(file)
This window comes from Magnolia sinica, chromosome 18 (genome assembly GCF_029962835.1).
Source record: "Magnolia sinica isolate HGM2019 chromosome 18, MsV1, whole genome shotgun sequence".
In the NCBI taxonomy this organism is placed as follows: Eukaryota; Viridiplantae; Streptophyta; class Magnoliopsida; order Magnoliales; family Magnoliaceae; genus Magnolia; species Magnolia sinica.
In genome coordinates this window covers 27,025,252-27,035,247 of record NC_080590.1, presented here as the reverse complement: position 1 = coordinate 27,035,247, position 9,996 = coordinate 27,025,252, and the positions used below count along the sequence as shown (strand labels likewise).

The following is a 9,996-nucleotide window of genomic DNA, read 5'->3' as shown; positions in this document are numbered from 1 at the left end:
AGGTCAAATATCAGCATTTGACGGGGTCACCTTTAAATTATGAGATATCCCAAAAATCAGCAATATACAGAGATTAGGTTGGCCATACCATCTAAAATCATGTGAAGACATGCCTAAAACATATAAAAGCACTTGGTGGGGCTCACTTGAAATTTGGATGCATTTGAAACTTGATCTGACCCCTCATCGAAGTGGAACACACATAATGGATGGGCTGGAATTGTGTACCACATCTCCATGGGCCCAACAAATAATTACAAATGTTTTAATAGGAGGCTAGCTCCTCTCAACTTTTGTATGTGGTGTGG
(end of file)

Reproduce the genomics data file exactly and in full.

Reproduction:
This window comes from Magnolia sinica, chromosome 18 (genome assembly GCF_029962835.1).
Source record: "Magnolia sinica isolate HGM2019 chromosome 18, MsV1, whole genome shotgun sequence".
In the NCBI taxonomy this organism is placed as follows: Eukaryota; Viridiplantae; Streptophyta; class Magnoliopsida; order Magnoliales; family Magnoliaceae; genus Magnolia; species Magnolia sinica.
In genome coordinates this window covers 27,025,252-27,035,247 of record NC_080590.1, presented here as the reverse complement: position 1 = coordinate 27,035,247, position 9,996 = coordinate 27,025,252, and the positions used below count along the sequence as shown (strand labels likewise).

The following is a 9,996-nucleotide window of genomic DNA, read 5'->3' as shown; positions in this document are numbered from 1 at the left end:
AGGTCAAATATCAGCATTTGACGGGGTCACCTTTAAATTATGAGATATCCCAAAAATCAGCAATATACAGAGATTAGGTTGGCCATACCATCTAAAATCATGTGAAGACATGCCTAAAACATATAAAAGCACTTGGTGGGGCTCACTTGAAATTTGGATGCATTTGAAACTTGATCTGACCCCTCATCGAAGTGGAACACACATAATGGATGGGCTGGAATTGTGTACCACATCTCCATGGGCCCAACAAATAATTACAAATGTTTTAATAGGAGGCTAGCTCCTCTCAACTTTTGTATGTGGTGTGG